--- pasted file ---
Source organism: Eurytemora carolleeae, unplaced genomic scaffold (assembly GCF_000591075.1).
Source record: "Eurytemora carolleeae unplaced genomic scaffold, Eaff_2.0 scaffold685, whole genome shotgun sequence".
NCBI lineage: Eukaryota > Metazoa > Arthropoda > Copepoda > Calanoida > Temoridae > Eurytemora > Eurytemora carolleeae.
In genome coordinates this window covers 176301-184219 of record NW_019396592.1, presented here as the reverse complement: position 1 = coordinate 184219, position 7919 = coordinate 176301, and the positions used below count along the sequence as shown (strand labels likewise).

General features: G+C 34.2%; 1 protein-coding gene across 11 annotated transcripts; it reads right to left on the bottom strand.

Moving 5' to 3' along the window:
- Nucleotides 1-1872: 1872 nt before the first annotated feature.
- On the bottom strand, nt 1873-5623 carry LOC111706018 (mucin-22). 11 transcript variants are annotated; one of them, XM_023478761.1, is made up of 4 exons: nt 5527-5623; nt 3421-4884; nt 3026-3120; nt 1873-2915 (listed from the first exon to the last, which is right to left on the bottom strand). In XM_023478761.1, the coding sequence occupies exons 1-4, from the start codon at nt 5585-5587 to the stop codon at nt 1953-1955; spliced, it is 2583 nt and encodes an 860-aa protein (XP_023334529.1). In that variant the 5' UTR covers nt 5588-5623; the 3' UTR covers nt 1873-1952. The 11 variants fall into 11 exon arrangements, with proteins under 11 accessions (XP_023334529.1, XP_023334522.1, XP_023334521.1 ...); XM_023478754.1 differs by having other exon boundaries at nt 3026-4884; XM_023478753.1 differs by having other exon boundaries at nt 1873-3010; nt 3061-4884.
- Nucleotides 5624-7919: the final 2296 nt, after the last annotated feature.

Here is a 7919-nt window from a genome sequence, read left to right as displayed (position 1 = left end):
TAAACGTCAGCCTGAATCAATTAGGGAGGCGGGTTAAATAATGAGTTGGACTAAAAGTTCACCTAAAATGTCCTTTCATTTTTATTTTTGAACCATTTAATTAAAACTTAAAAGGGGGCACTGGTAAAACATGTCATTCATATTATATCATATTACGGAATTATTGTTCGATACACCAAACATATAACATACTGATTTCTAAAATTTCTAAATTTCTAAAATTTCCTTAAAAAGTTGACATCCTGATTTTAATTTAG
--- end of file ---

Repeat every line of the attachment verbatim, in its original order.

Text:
Source organism: Eurytemora carolleeae, unplaced genomic scaffold (assembly GCF_000591075.1).
Source record: "Eurytemora carolleeae unplaced genomic scaffold, Eaff_2.0 scaffold685, whole genome shotgun sequence".
NCBI lineage: Eukaryota > Metazoa > Arthropoda > Copepoda > Calanoida > Temoridae > Eurytemora > Eurytemora carolleeae.
In genome coordinates this window covers 176301-184219 of record NW_019396592.1, presented here as the reverse complement: position 1 = coordinate 184219, position 7919 = coordinate 176301, and the positions used below count along the sequence as shown (strand labels likewise).

General features: G+C 34.2%; 1 protein-coding gene across 11 annotated transcripts; it reads right to left on the bottom strand.

Moving 5' to 3' along the window:
- Nucleotides 1-1872: 1872 nt before the first annotated feature.
- On the bottom strand, nt 1873-5623 carry LOC111706018 (mucin-22). 11 transcript variants are annotated; one of them, XM_023478761.1, is made up of 4 exons: nt 5527-5623; nt 3421-4884; nt 3026-3120; nt 1873-2915 (listed from the first exon to the last, which is right to left on the bottom strand). In XM_023478761.1, the coding sequence occupies exons 1-4, from the start codon at nt 5585-5587 to the stop codon at nt 1953-1955; spliced, it is 2583 nt and encodes an 860-aa protein (XP_023334529.1). In that variant the 5' UTR covers nt 5588-5623; the 3' UTR covers nt 1873-1952. The 11 variants fall into 11 exon arrangements, with proteins under 11 accessions (XP_023334529.1, XP_023334522.1, XP_023334521.1 ...); XM_023478754.1 differs by having other exon boundaries at nt 3026-4884; XM_023478753.1 differs by having other exon boundaries at nt 1873-3010; nt 3061-4884.
- Nucleotides 5624-7919: the final 2296 nt, after the last annotated feature.

Here is a 7919-nt window from a genome sequence, read left to right as displayed (position 1 = left end):
TAAACGTCAGCCTGAATCAATTAGGGAGGCGGGTTAAATAATGAGTTGGACTAAAAGTTCACCTAAAATGTCCTTTCATTTTTATTTTTGAACCATTTAATTAAAACTTAAAAGGGGGCACTGGTAAAACATGTCATTCATATTATATCATATTACGGAATTATTGTTCGATACACCAAACATATAACATACTGATTTCTAAAATTTCTAAATTTCTAAAATTTCCTTAAAAAGTTGACATCCTGATTTTAATTTAG